This title presents a philosophical approach to questions of violence and nonviolence, war and peace, and justice as well as injustice in human affairs. This book is an exercise in both applied philosophy and comparative philosophy, with a primary emphasis on the ethical issues at stake in thinking about violence in human affairs generally, war especially, and the related quest for social justice. It offers the reader a broad introduction to underlying assumptions, values, concepts, theories, and the historical contexts informing much of the current discussion worldwide regarding these morally crucial topics and their wide-ranging variations. It provides brief summaries and analyses of a wide range of relevant belief systems, philosophical positions, and policy problems. While not first and foremost a book of advocacy, it is clearly oriented throughout by the ethical preference for nonviolent strategies in the achievement of human ends and a belief in the viability of a socially just, and thus truly peaceful, human future.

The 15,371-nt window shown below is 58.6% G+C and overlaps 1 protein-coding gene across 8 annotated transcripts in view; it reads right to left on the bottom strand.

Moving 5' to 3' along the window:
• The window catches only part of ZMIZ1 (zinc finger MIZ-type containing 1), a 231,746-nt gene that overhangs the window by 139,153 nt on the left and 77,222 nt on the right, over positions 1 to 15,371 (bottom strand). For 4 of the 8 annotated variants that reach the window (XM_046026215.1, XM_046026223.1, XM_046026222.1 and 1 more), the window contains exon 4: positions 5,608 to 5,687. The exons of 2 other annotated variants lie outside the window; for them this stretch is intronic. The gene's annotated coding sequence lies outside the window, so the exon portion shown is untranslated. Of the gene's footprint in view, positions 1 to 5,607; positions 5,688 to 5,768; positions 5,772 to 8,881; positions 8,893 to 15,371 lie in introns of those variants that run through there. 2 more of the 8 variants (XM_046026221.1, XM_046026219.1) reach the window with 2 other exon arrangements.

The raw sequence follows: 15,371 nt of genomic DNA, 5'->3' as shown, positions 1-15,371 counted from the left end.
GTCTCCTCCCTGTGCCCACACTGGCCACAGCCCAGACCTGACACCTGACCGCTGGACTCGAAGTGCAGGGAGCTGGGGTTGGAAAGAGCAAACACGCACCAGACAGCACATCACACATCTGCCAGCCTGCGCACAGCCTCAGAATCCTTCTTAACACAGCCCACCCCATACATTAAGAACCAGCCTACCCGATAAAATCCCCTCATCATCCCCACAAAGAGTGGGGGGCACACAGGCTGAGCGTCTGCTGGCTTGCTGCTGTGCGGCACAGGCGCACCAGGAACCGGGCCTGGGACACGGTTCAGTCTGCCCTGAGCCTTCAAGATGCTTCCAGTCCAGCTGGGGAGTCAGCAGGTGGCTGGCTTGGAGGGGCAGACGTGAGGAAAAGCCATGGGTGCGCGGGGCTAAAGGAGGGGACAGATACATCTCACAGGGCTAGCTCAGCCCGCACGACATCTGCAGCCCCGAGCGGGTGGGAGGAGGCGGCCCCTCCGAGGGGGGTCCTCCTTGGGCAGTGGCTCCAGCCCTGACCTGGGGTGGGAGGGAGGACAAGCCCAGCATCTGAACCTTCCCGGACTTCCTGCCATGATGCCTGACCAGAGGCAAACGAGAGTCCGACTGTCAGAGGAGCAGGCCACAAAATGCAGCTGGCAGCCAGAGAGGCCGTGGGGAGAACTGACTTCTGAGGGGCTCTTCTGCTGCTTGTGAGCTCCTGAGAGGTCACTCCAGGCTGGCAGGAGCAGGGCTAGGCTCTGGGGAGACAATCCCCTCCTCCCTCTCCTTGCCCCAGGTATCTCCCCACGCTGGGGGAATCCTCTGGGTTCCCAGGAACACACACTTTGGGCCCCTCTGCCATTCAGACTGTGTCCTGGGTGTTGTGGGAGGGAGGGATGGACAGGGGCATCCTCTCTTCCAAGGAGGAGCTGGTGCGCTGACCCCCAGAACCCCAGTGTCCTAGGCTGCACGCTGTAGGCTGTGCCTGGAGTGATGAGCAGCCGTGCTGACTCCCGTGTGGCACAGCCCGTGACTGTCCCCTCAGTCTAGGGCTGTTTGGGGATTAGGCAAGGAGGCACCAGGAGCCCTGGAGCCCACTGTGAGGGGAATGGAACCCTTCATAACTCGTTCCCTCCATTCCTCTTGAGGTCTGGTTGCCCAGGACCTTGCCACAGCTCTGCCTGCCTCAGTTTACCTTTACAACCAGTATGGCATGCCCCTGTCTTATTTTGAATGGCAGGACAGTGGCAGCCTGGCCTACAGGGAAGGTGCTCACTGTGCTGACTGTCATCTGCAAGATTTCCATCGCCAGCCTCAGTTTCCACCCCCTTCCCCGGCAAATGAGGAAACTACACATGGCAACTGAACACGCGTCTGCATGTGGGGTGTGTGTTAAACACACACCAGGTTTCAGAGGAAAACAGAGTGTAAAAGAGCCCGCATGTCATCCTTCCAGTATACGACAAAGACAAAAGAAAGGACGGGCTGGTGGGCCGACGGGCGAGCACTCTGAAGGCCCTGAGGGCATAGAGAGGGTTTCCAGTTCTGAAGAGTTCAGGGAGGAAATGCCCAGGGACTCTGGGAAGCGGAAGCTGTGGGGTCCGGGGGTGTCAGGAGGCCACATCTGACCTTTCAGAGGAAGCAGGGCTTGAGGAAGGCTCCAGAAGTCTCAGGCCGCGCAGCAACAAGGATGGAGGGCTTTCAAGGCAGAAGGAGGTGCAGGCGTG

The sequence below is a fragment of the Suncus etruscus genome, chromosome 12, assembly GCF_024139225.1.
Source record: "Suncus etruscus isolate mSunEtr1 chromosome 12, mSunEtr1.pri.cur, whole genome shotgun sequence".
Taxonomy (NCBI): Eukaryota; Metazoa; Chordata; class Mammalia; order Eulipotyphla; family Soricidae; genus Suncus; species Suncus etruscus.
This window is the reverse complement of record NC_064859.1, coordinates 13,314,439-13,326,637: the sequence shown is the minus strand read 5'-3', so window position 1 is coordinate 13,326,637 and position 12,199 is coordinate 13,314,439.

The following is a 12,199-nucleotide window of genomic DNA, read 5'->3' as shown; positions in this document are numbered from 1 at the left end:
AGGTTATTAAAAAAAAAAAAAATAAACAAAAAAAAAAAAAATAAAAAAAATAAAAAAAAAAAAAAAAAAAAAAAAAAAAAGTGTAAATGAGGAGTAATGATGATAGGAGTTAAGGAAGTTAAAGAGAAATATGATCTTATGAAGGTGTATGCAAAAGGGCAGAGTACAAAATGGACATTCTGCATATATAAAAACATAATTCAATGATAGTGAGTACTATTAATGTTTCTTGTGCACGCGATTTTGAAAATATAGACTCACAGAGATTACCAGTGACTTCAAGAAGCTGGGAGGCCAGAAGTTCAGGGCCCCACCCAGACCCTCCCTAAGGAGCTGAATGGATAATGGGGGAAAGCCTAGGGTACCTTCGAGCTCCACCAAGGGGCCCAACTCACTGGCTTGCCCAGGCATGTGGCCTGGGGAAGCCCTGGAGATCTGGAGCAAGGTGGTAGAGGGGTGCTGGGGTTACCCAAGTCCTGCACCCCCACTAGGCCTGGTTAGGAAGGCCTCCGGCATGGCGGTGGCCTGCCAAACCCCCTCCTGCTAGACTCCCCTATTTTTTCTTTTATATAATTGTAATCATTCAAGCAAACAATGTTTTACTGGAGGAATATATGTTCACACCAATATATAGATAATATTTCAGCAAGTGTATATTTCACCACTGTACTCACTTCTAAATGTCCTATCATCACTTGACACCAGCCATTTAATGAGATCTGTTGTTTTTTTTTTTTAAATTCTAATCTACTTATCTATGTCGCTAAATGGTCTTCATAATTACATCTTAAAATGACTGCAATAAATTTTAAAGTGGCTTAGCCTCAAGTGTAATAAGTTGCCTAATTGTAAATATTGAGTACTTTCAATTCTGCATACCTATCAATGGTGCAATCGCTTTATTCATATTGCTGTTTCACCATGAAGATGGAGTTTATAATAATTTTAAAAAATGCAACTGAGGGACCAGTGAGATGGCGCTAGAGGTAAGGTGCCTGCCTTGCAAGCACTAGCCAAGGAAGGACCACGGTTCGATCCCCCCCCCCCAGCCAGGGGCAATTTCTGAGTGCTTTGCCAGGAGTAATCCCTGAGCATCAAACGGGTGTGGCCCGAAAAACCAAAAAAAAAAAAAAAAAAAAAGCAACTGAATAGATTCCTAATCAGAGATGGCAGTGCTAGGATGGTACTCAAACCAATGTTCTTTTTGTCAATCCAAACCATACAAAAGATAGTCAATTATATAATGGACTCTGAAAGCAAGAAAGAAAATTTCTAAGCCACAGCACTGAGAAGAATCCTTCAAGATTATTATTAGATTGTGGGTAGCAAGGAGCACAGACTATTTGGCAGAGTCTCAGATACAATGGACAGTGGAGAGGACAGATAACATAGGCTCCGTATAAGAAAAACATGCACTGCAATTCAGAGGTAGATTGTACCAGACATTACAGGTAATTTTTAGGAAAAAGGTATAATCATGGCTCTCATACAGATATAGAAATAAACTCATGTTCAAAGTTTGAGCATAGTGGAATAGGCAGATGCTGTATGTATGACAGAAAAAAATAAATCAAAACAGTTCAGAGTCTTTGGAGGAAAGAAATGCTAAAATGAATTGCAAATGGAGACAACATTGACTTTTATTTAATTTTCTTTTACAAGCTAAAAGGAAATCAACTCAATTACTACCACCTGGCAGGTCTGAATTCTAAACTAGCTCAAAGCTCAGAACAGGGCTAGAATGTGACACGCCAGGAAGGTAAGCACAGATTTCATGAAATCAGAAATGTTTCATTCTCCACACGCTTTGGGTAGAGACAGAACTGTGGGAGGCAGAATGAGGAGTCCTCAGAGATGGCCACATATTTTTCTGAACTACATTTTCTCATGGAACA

It also maintains a consistently skeptical stance towards the all-too-easily accepted apologies, past and present, for violence, war, and the continuation of injustice. This is a broad ranging survey of many of the key figures and ideas in Peace Studies from a philosophical perspective written for an undergraduate audience. There is a bibliography of key works following each chapter.
Publisher: Broadview Press Ltd